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Morgenthau: Tyco Top Two Stole $170 Million

Former CFO and CEO charged with larceny and enterprise corruption. General counsel also indicted.
Lisa Yoon, CFO.com | US
September 12, 2002

It seems embattled conglomerate Tyco International Ltd. hired a new finance chief just in time.

As CFO.com reported, Tyco management yesterday announced the appointment of David FitzPatrick as new CFO. FitzPatrick, who had been serving as finance chief at United Technologies Corp., was brought in by new Tyco CEO Edward Breen to replace Mark Swartz in the finance department.

Today, Manhattan district attorney Robert M. Morgenthau indicted former Tyco chairman and CEO Dennis Kozlowski, Swartz, and former general counsel Mark A. Belnick. The charges against Kozlowski and Swartz: among other things, stealing $170 million from the company. Belnick was charged with hiding $14 million in loans to himself.

Morgenthau has also moved to freeze $600 million of Kozlowski's and Swartz's assets. The indictment alleges that the two pocketed $430 million from fraudulent sales of Tyco stock.

"Kozlowski established a system that allowed him to authorize millions of dollars for personal expenditures," Morgenthau said. "He controlled the flow of information to the board of directors."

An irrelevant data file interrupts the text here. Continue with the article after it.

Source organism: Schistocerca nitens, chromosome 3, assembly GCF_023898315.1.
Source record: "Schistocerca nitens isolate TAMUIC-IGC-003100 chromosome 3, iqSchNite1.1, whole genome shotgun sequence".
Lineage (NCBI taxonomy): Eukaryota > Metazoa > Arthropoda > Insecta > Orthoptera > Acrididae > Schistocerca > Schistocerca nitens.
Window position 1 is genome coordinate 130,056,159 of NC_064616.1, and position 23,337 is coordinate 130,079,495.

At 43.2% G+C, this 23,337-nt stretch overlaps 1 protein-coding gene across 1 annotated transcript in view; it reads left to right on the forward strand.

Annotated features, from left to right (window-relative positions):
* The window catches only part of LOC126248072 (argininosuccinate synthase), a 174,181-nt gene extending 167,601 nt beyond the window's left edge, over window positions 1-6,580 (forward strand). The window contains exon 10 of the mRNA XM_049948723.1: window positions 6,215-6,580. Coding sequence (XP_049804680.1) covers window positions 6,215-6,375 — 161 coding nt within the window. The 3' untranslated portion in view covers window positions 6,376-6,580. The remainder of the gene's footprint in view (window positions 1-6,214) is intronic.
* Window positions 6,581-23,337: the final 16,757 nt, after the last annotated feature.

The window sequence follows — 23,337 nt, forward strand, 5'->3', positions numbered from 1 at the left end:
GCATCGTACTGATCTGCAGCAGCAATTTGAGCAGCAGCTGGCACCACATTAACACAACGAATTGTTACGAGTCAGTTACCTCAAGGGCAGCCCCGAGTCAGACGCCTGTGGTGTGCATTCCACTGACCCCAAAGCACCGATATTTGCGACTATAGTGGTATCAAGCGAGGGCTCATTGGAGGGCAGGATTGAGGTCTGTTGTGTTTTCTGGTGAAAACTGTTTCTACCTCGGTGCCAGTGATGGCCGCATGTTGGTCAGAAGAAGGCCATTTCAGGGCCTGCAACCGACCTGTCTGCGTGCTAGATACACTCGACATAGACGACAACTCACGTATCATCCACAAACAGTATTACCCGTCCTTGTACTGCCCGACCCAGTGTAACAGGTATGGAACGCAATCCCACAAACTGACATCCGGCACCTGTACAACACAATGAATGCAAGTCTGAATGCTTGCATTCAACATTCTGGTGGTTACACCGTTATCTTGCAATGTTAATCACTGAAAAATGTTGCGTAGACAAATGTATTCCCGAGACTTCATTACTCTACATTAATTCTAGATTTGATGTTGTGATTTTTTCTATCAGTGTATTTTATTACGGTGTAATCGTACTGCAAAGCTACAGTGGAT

In addition to Morgenthau's stunning indictment, the Securities and Exchange Commission is reportedly expected to accuse the former Tyco executives of securities fraud -- and will apparently seek millions of dollars in penalties.

"Kozlowski, Swartz and Belnick treated Tyco as their private bank, taking out hundreds of millions of dollars of loans and compensation without ever telling investors," Stephen Cutler, director of enforcement of the SEC, said in a statement. "Defendants put their own interests above those of Tyco's shareholders. Those shareholders deserved better than to be betrayed by the management of the company they owned."

Current Tyco management also announced that it has filed suit against Kozlowski. It seems the company is seeking to get back pay and benefits totaling around $244 million. Tyco also wants Kozlowski to forfeit all his severance pay.

According to this year's CFO.com/Mercer Compensation Survey, Swartz was the second highest-paid CFO in the U.S. in 2001, raking in more than $32 million in total direct compensation.

The announcement yesterday of FitzPatrick's hiring triggered a run-up in the share price of Tyco stock, which jumped 12 percent as of the close of trading on Wednesday.




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